G&M Headline: “Taliban turning to more ‘complex’ attacks”
While it is entirely possible that the Taliban are indeed conducting more ‘complex attacks’ the story leaves something to be desired. The data points collected by Mr. Kovanen don’t tell the whole story – for nowhere does the article indicate if this increase in attacks has translated into increased effectiveness. I note that the majority of Canadian soldiers killed in 2008 were as a result of IEDs rather than clashes or firefights – this suggests that despite the increase in so-called complex attacks, the Taliban have scored very few successes, and must resort to IEDs. Mr. Kovanen sets the bar quite low when characterising complex attacks as those with more than one type of weapon – this is not difficult, the insurgents are typically armed with rocket propelled grenade launchers (RPG-7) and the ubiquitous AK-47 assault rifles. What matters is whether the insurgents will be able to carry out sustained and co-ordinated attacks requiring detailed planning and command and control mechanisms – if this becomes the case, then there is cause for concern.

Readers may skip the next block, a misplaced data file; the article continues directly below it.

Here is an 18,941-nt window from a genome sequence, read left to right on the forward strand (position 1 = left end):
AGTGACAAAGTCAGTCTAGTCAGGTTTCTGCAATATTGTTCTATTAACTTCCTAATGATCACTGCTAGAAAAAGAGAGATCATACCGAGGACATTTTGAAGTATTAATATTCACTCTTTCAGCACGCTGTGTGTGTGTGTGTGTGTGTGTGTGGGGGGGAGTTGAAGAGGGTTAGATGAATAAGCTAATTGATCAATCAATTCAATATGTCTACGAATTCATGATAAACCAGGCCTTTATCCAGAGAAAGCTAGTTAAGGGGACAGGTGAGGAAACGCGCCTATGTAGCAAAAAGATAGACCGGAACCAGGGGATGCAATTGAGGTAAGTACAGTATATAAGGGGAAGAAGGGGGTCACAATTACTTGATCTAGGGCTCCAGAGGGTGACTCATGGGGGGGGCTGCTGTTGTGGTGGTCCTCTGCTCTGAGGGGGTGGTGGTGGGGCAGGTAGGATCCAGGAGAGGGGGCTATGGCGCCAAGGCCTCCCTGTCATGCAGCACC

Whether one agrees or not that Canada should be involved in the manner in which it is in Afghanistan, the very least the Globe could do is demand that their fact checkers do some homework rather than printing an article which the cynic in me might believe is intended to negatively affect support at home.
And from the Comments:
Robert Quinn from Japan writes: The driver in the picture didn’t look to be wearing his seat belt during this mission. Also, it’s unsafe to be riding in the back of a pickup truck with unregistered RPG launchers. I hope we can assume ever-considerate Canadian representatives with the UN have alerted Taliban vehicle operators regarding this potentially dangerous oversight.